In the interview that follows, Noam Chomsky and Robert Pollin explain the urgency of undertaking ambitious efforts to respond globally to the existential crisis of climate change within the context of a just transition to a green economy. Chomsky and Pollin are joint recipients of the 2020 Climate Courage Award granted by the Climate Change Leadership Institute for their book Climate Crisis and the Global Green New Deal and its articulation of “a global solution that is not only bold and viable but also replete with the need for a just transition.”

C.J. Polychroniou: Noam, the outgoing Trump administration was the worst thing that could have happened for the environment. Trump rolled out dozens of deregulation policies. His administration reversed the Obama-rule on methane emissions, even though methane, the natural ingredient in natural gas, is 84 times more potent than carbon dioxide. Meanwhile he denied the science of climate change and withdrew the United States from the Paris climate agreement. What can we expect from the Biden administration on climate emergency, especially now that the Senate is under Democratic control, and why is it so important that the U.S. should rejoin the Paris Agreement?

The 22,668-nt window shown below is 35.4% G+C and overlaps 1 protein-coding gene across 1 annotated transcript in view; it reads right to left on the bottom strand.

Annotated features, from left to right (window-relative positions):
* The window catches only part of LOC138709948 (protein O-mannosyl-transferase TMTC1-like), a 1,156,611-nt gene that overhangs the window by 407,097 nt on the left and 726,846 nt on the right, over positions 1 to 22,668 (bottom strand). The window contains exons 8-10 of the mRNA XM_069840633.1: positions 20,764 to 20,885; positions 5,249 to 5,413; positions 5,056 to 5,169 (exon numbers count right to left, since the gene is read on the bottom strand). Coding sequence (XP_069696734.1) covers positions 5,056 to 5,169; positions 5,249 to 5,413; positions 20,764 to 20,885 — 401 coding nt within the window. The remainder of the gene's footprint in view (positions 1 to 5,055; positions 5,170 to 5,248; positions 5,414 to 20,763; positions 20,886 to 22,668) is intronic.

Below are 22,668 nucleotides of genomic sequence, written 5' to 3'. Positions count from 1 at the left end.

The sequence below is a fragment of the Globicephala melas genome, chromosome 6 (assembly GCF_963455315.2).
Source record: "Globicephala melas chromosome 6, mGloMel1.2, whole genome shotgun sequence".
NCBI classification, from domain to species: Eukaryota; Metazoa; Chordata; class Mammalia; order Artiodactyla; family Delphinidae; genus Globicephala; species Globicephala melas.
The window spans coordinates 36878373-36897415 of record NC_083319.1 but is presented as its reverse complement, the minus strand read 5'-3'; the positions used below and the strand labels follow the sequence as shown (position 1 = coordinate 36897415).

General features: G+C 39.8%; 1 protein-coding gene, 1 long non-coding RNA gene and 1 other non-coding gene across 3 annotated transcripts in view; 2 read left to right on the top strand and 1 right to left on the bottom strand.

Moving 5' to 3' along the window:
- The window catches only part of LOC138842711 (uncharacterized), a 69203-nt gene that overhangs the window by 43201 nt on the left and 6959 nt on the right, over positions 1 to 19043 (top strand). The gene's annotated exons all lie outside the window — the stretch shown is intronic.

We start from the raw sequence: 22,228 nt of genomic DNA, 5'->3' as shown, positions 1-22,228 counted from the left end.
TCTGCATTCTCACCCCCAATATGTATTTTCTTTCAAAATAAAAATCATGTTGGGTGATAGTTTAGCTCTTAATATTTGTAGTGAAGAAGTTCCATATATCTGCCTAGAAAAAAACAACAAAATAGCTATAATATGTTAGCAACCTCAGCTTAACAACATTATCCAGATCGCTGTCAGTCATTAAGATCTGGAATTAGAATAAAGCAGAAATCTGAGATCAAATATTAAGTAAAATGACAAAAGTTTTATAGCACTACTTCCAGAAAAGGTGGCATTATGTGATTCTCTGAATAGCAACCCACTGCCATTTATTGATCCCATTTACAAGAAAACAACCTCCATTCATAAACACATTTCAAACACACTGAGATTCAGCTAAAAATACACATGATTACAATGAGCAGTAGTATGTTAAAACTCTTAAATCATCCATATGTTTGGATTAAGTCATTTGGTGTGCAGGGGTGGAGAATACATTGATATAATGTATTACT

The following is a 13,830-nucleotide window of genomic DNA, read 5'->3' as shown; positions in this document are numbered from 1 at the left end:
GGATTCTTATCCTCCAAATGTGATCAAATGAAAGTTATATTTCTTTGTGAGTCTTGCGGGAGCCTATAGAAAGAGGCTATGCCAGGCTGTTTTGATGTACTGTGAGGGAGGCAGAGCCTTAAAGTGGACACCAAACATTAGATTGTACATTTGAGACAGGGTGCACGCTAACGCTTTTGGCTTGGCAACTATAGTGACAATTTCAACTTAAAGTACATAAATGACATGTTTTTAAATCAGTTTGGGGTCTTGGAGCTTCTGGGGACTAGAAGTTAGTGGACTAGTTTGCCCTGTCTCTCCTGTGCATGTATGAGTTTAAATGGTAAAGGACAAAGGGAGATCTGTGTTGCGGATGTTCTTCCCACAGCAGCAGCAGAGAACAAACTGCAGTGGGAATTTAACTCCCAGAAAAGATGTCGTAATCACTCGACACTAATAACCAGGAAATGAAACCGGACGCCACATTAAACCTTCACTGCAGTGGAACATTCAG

Noam Chomsky

Noam Chomsky: Rejoining the Paris Agreement is imperative, but only a bare beginning. The Agreement was an important step forward. It is, however, very weak, not even close to what has to be done. It also has no teeth: it is voluntary, no binding commitments. The primary reason for the weakness is the U.S. Republican Party, which would not permit anything that went much beyond symbolism. The Party is still there. In fact, it just achieved overwhelming success in the November 2020 elections, winning at every level except for the White House, where distaste for Trump’s antics prevailed. That victory is quite astonishing if only in light of the fact that the Party’s leaders were responsible for killing tens if not hundreds of thousands of Americans in the preceding months — not to speak of racing to the abyss of environmental catastrophe, a fact that scarcely registered.